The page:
Amidst a rising number of extreme weather events, service fluctuations, and other investment concerns, America’s water infrastructure is at a crossroads. Frequently overlooked and taken for granted, water is not just vital for life, but also provides an economic foundation for millions of businesses, farms, power plants, manufacturers, and households that depend on a reliable supply each day in the United States.
Despite seeing declining levels of water use in recent years, the U.S. still depends on nearly 355 billion gallons each day, an enormous total speaking to the breadth of uses nationally. Water use remains high in many cases, but it is also falling across the board as new conservation measures and technologies have been introduced. Utilities must confront several competing needs as a result: fixing aging, brittle infrastructure systems in service of a productive economy while generating less predictable revenues from lower levels of water use. Rising water bills, in turn, are helping to cover these costs and are often hitting lower-income households and other vulnerable users the hardest.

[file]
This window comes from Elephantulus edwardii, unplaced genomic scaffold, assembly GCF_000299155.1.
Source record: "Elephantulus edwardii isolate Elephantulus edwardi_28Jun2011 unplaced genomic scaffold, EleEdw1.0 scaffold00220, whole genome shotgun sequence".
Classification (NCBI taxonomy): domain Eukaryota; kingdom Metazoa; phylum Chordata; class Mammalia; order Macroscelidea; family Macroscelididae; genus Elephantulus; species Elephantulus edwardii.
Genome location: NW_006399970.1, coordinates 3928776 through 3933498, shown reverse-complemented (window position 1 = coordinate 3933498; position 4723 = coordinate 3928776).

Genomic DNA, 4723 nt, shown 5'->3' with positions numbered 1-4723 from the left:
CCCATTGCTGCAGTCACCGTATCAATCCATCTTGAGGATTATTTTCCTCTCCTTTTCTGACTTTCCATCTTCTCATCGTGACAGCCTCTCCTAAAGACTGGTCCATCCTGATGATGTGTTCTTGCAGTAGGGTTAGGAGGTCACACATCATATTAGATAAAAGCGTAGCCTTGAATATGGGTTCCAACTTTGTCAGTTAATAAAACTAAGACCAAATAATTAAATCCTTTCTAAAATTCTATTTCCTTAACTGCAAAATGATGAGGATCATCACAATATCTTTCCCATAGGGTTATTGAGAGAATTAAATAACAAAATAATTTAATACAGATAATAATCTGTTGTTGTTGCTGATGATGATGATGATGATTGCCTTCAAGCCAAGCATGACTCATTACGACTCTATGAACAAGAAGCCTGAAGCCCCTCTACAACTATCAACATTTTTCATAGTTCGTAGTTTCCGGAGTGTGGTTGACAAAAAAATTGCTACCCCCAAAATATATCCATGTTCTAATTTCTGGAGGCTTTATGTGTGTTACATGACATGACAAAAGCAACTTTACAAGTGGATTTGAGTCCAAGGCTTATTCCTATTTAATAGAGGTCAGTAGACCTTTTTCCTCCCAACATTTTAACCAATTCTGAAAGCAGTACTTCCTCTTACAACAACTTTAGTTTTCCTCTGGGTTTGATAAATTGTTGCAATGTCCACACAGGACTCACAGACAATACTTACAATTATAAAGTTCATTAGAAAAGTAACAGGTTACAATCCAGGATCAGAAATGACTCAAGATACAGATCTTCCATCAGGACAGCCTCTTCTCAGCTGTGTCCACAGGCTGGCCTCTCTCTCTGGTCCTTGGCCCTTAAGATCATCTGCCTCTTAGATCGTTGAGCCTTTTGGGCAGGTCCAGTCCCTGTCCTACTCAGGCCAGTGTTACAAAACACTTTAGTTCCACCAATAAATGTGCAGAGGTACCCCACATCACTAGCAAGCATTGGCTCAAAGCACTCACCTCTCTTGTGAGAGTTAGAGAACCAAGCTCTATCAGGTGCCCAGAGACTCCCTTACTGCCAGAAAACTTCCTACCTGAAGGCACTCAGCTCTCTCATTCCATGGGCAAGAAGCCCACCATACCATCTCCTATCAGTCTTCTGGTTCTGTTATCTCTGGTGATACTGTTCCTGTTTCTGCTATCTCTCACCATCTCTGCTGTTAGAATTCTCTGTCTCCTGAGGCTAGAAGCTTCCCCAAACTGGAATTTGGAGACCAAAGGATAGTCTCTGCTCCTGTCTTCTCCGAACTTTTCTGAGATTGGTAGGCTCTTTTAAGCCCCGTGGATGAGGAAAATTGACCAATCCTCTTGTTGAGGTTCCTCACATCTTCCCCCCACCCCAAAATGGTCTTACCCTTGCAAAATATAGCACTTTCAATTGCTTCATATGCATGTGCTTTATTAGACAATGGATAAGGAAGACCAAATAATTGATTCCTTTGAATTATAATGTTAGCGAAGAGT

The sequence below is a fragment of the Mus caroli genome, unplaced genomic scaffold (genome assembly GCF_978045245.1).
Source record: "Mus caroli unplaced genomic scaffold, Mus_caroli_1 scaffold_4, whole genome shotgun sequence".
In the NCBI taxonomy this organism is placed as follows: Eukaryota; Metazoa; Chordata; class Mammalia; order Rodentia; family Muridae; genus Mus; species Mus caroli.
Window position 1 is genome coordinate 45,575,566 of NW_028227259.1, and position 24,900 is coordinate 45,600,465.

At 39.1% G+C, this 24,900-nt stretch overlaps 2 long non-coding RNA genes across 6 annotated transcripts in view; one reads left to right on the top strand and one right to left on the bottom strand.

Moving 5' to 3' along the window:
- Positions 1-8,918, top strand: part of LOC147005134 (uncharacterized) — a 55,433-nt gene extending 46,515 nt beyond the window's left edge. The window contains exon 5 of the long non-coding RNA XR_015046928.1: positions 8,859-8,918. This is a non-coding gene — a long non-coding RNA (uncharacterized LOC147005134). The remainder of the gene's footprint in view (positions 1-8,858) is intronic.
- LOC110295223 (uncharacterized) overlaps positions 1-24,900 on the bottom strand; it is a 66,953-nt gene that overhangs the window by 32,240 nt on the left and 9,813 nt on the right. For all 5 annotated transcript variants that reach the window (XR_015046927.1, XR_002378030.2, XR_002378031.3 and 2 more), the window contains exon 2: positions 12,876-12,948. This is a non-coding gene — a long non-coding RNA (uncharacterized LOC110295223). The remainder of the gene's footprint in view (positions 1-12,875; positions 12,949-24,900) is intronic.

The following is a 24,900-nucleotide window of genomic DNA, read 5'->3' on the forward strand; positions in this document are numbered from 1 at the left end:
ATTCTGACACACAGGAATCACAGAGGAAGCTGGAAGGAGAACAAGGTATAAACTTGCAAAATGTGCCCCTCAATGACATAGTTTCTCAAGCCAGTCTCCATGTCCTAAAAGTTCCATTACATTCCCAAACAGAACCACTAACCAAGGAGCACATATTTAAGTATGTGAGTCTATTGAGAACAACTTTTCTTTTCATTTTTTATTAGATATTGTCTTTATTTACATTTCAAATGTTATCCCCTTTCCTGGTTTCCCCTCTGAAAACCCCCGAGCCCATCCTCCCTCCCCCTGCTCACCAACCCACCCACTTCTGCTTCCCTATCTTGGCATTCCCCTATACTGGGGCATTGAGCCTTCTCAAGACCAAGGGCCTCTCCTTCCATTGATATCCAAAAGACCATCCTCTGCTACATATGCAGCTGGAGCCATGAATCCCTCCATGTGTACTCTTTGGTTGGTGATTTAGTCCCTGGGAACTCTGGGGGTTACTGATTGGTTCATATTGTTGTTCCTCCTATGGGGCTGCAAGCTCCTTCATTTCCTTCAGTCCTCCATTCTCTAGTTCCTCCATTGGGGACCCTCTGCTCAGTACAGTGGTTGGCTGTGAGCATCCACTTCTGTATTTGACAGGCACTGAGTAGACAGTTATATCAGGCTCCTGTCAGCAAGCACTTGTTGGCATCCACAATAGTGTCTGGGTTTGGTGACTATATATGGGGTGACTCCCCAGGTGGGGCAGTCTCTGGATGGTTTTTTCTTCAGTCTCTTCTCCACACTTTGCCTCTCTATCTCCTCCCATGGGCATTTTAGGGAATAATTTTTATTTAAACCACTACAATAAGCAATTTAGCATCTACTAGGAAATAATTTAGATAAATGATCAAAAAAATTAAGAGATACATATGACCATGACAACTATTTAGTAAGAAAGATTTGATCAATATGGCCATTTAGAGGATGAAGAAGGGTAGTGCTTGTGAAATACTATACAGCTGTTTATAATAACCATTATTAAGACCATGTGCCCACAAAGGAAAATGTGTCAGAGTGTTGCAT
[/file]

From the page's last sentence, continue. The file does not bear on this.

To provide reliable, cost-effective service, utilities—alongside local planners, economic development officials, and other leaders—need more detailed metrics and a better understanding of how regional water needs are shifting. By providing a comprehensive comparison of metropolitan and non-metropolitan water use, this report helps to meet this need. It not only highlights the scale and complexity of how users in different areas depend on water, but it also points to difficulties these users—and providers—face managing this scarce resource in an economically efficient and equitable way.
Data visualization produced by Alec Friedhoff.